the forest and giving them an opportunity for reflection. Our ministry to young people includes getting out of their houses and unplugged, and getting together in God’s creation, so they can take a different look at the world around them, and experience themselves differently. If that’s part of spiritual formation (General Revelation) and we clip it and make the world a video or monitor screen, we are depriving our young people of what I consider a very important spiritual resource. It doesn’t mean we all have to be outdoors people who backpack, canoe and kayak, but it does mean that we need to find space to be with God, and I think that our electronic world limits that. Gretchen: What are some ways that youth workers can avoid burnout and make sure they have enough support? Nydam: Let me first make some general comments about burnout which may surprise you. We’ve typically thought of burnout as something that pastors often face. There are ministries out there where they rehab broken pastors who have been continued on next page
Continued: Expert burned out because of over involvement. Now, from a systems perspective, it does mean somebody is over functioning that’s driven by a certain anxiety that they have to attend to, and sometimes they can get at that in reparative work that’s done. So, burnout happens in ministry in general. But there is a change going on. Because of what I call the new narcissism, and if I’m more careful, it’s the new secondary narcissism. We have a lot of students who only want to work 30 hours a week. Well you’re not going to burn out if you never hit 4th gear. You’re not going to burn out the clutch if you baby the engine. I find myself not wanting to feed into the narcissistic grandiosity which says ‘Well I shouldn’t work too hard, I need to take care of myself’ so, I’m a little cautious about the older, more traditional comment about burnout. So, having said that I’ll go back to the youth ministry piece and repeat that the reason for the burnout of youth pastors is systemic. Youth pastors are called upon to play a certain role in the system. And that role in the system is in some sense impossible. There is an expectation that the spiritual well-being, even the salvation of the teenagers in the church, depends on their work. Everybody in the church is anxious about it. It all gets put on the shoulders of the male or female youth worker and he or she has this incredible sense of responsibility on those shoulders. And it only works so long and you can’t take it anymore. In some sense youth workers are trying to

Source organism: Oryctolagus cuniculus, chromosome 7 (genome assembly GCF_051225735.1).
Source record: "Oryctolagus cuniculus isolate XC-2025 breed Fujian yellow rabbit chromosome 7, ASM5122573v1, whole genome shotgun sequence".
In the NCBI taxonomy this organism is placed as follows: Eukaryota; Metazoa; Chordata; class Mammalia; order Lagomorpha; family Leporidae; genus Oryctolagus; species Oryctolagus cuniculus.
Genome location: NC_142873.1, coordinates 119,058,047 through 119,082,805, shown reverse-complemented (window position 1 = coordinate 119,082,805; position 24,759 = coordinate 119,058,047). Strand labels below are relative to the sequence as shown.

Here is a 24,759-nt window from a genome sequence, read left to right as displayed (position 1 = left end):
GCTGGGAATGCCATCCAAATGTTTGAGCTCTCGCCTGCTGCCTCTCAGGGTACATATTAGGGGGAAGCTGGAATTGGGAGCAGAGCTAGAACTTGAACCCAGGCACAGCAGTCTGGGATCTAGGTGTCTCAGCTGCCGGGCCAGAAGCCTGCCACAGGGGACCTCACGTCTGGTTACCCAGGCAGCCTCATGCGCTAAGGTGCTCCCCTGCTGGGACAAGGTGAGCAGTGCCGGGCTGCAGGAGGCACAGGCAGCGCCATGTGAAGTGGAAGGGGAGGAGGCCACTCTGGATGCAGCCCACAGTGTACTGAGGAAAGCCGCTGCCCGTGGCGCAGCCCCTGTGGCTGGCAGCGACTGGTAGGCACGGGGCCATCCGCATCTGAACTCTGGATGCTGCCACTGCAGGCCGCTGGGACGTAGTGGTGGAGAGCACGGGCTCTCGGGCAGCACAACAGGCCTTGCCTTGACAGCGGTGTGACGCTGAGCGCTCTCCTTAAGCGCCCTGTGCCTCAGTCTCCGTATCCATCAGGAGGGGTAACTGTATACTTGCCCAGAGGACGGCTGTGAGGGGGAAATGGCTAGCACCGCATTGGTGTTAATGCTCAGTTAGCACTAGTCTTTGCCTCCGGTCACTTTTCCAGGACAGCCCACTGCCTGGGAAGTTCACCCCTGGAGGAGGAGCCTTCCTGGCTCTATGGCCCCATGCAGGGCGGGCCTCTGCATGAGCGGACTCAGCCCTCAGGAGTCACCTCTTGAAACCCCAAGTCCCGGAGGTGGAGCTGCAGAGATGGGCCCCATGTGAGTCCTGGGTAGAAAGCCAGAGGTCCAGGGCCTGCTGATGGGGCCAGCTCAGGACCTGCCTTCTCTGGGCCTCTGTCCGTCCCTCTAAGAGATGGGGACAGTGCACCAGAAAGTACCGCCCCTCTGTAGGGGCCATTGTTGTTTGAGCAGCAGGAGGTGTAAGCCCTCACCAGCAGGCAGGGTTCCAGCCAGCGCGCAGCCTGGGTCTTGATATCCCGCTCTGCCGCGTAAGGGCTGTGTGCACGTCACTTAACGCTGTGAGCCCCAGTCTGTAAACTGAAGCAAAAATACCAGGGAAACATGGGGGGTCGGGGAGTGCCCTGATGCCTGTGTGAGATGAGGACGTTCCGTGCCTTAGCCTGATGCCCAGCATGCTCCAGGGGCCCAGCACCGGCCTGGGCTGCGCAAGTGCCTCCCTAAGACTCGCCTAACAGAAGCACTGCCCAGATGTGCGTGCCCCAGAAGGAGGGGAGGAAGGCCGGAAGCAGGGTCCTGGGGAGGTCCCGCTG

carry a 500lb piano up the stairs alone. And that’s pretty impossible. So, as long as the system works the way it does, we will hire youth pastors, we’ll burn them out and replace them. The real solution is systemic and that means that families take more responsibility for their roles in the spiritual well-being of their kids.
On the following page, Dr. Nydam has outlined some ‘must-haves’ resources on any youth worker’s book shelf.
I know this is nuts, but what if you told all the parents that one of the requirements for their children’s participation in the church’s youth program was that once a week they had to have devotions together with their kids. And if that didn’t happen, the kids couldn’t go. I like that. I’m not trying to be funny. I’m trying to spread the problem, spread the anxiety, so that the church as a community carries that concern rather than one person – the youth pastor.
OUT OF THE TRENCHES